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NSAID Pain Killers and Heart Attacks By Mrs Vera West
If you have a bad back like me, then this is something that should concern you:
“Overuse of non-steroidal anti-inflammatory drugs (NSAIDs) are associated with a higher incidence of coronary health risks. Did you know that taking too much Motrin, Aleve, and Advil can put you at increased risk of having a heart attack? A new study warns against overuse of over-the-counter pain killers such as diclofenac, naproxen, and ibuprofen. The five-year study out of Denmark monitored 100,000 people who had recently suffered a heart attack. About half of the patients were prescribed an NSAID and the other half were not. The researchers followed the patients for one year and found out that the NSAID users were 60 percent more likely to die from a second heart attack in a year’s time, compared to the patients who did not take an NSAID. For every 100 patients who took an NSAID, there were 20 deaths within one year. For every 100 who didn’t take a pain drug, there were 12 deaths. The correlation continued into the fifth year, with 9.5 deaths per 100 NSAID users and only 6 deaths per 100 in the non-medicated group.
The largest increase in heart attack rate was associated with diclofenac, an NSAID drug recognized by the brand name Cataflm. Medications that contain naproxen, such as Naproxyn and Aleve, were also associated with a second heart attack, but at a slightly lower rate. The Denmark study mirrors a 2013 study published in the Lancet. In that study, researchers investigated 353,000 individual cases from 639 clinical trials and found that NSAIDs increased patients’ risk of heart attack by one third. Most concerning, ibuprofen doubled the likelihood of patients suffering a heart attack. The mechanism by which the NSAIDs increase heart attack risk is unknown. The studies found that aspirin use does not put patients at an increased risk of a heart attack, but when combined with NSAIDs, aspirin’s blood thinning affects are diminished.”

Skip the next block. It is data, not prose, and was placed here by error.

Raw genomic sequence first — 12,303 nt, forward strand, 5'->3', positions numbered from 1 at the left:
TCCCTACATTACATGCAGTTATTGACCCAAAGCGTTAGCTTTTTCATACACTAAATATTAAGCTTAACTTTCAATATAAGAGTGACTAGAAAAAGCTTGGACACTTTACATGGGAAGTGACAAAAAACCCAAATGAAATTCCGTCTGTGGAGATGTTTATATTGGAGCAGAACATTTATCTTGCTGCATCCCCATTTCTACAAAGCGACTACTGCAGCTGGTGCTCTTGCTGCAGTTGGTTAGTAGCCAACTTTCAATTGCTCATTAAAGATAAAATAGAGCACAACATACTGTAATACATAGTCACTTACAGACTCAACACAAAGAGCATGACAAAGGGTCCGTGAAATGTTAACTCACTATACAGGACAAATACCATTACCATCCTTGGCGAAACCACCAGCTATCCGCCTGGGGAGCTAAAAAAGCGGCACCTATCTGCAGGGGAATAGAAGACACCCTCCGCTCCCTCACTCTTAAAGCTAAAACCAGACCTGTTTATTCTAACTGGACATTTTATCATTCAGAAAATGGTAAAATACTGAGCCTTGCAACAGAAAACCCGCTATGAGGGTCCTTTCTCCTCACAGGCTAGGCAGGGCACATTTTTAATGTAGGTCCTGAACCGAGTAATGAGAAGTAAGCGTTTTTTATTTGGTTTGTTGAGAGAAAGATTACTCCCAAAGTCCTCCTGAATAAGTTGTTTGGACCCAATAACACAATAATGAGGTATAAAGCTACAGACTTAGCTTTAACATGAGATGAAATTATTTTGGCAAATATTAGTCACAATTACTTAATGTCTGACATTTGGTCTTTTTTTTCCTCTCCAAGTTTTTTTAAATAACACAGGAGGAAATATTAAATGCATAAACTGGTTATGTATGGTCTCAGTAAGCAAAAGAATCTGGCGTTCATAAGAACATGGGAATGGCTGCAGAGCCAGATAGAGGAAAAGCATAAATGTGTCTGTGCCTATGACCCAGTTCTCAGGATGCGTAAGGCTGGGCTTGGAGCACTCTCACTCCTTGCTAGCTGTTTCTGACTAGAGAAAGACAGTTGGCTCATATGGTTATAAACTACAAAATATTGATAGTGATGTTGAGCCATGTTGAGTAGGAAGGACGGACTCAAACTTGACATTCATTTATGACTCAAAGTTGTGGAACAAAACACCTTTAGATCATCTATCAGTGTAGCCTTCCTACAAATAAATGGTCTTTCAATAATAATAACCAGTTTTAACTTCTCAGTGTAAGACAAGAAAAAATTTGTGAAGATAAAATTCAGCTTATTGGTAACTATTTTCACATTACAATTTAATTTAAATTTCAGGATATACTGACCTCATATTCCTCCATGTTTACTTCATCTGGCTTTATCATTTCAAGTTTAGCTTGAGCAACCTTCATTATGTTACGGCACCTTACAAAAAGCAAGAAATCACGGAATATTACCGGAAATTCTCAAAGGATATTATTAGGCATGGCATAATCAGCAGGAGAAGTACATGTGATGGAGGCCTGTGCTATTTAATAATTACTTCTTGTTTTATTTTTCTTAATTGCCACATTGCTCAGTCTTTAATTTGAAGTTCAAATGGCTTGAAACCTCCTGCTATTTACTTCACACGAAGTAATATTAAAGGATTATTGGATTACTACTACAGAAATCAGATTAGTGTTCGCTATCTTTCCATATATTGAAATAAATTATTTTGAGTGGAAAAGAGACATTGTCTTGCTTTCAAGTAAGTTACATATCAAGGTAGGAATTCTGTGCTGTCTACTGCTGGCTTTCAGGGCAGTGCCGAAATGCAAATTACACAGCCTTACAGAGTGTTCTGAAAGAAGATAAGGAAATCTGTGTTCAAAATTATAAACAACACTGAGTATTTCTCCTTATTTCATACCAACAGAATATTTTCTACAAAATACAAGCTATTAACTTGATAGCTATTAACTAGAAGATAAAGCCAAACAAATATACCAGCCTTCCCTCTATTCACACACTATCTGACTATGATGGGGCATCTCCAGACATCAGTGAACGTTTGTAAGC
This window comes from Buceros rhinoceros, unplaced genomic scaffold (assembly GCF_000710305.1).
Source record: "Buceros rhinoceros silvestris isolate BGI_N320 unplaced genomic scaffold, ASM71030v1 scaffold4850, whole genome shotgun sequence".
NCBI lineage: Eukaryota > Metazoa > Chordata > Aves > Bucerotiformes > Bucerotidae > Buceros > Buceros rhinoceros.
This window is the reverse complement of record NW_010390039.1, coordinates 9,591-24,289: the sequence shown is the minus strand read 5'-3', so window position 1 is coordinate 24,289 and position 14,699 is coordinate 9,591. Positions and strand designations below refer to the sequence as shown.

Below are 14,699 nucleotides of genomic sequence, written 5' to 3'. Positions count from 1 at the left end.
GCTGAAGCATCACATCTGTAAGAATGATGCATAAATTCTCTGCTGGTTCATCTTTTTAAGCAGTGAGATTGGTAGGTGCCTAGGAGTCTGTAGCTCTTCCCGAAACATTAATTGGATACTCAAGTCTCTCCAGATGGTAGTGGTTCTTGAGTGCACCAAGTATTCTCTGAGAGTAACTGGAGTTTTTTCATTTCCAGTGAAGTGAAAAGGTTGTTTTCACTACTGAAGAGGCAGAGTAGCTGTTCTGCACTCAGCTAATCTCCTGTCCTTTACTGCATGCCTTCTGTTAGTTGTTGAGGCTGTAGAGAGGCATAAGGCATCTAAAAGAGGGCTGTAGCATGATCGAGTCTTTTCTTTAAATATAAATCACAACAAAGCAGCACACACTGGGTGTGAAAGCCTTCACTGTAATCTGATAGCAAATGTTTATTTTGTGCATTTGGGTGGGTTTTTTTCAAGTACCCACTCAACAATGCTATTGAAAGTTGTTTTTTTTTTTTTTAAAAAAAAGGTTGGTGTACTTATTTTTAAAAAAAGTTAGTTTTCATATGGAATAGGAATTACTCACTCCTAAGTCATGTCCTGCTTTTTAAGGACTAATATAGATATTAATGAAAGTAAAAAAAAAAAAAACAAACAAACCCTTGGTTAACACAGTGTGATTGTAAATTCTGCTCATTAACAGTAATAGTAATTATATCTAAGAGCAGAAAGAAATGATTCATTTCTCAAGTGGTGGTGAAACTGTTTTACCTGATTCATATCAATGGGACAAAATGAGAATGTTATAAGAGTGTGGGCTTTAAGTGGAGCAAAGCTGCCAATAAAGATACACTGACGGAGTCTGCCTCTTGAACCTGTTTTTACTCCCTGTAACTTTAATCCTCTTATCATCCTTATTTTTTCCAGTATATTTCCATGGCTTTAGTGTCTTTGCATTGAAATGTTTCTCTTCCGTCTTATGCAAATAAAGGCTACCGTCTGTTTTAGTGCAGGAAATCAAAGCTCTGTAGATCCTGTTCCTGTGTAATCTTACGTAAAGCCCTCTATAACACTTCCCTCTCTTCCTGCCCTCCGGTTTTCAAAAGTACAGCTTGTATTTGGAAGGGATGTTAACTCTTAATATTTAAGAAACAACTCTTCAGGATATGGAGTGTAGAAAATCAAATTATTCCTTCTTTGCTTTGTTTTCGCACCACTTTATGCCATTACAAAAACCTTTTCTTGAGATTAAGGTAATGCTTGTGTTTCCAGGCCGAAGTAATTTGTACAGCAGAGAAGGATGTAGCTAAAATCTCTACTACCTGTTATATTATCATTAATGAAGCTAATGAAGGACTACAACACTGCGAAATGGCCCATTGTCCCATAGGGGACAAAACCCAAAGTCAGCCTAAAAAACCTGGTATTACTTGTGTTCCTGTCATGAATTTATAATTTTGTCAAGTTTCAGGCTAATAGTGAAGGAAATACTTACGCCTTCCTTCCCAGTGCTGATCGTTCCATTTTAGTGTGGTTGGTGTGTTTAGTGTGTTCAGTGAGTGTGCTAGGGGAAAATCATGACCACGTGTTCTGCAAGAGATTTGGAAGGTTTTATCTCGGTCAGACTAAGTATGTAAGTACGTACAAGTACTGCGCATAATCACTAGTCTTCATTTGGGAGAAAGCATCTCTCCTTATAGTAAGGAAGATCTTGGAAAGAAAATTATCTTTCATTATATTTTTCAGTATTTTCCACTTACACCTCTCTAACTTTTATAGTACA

There is no easy answer to back pain, especially the main one of lower back/lumber pain. This article below goes through all of the treatments, ands pretty much concludes that one will need to search out what works best for the individual, if anything: